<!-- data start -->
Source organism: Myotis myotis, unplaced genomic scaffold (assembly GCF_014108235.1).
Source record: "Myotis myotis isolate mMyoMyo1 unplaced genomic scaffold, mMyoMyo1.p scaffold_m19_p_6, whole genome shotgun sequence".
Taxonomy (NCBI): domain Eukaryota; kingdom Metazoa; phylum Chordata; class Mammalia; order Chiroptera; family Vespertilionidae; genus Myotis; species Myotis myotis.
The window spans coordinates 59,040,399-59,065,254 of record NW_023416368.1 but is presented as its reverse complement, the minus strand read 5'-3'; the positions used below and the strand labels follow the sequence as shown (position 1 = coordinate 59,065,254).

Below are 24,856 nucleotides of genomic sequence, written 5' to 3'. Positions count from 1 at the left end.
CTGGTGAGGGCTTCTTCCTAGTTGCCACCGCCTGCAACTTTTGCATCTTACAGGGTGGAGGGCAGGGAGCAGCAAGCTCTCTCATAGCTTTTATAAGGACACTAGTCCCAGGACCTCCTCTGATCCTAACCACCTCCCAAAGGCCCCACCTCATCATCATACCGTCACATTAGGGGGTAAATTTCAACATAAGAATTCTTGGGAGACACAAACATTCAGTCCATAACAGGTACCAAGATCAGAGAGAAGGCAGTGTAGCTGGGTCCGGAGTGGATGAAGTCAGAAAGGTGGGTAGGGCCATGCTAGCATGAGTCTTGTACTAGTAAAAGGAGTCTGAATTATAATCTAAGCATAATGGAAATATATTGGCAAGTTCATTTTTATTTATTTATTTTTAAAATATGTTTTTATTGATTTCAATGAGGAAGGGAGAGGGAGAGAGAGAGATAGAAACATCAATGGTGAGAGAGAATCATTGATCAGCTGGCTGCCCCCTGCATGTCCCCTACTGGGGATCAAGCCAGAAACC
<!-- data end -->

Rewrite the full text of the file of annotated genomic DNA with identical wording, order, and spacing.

Source organism: Myotis myotis, unplaced genomic scaffold (assembly GCF_014108235.1).
Source record: "Myotis myotis isolate mMyoMyo1 unplaced genomic scaffold, mMyoMyo1.p scaffold_m19_p_6, whole genome shotgun sequence".
Taxonomy (NCBI): domain Eukaryota; kingdom Metazoa; phylum Chordata; class Mammalia; order Chiroptera; family Vespertilionidae; genus Myotis; species Myotis myotis.
The window spans coordinates 59,040,399-59,065,254 of record NW_023416368.1 but is presented as its reverse complement, the minus strand read 5'-3'; the positions used below and the strand labels follow the sequence as shown (position 1 = coordinate 59,065,254).

Below are 24,856 nucleotides of genomic sequence, written 5' to 3'. Positions count from 1 at the left end.
CTGGTGAGGGCTTCTTCCTAGTTGCCACCGCCTGCAACTTTTGCATCTTACAGGGTGGAGGGCAGGGAGCAGCAAGCTCTCTCATAGCTTTTATAAGGACACTAGTCCCAGGACCTCCTCTGATCCTAACCACCTCCCAAAGGCCCCACCTCATCATCATACCGTCACATTAGGGGGTAAATTTCAACATAAGAATTCTTGGGAGACACAAACATTCAGTCCATAACAGGTACCAAGATCAGAGAGAAGGCAGTGTAGCTGGGTCCGGAGTGGATGAAGTCAGAAAGGTGGGTAGGGCCATGCTAGCATGAGTCTTGTACTAGTAAAAGGAGTCTGAATTATAATCTAAGCATAATGGAAATATATTGGCAAGTTCATTTTTATTTATTTATTTTTAAAATATGTTTTTATTGATTTCAATGAGGAAGGGAGAGGGAGAGAGAGAGATAGAAACATCAATGGTGAGAGAGAATCATTGATCAGCTGGCTGCCCCCTGCATGTCCCCTACTGGGGATCAAGCCAGAAACC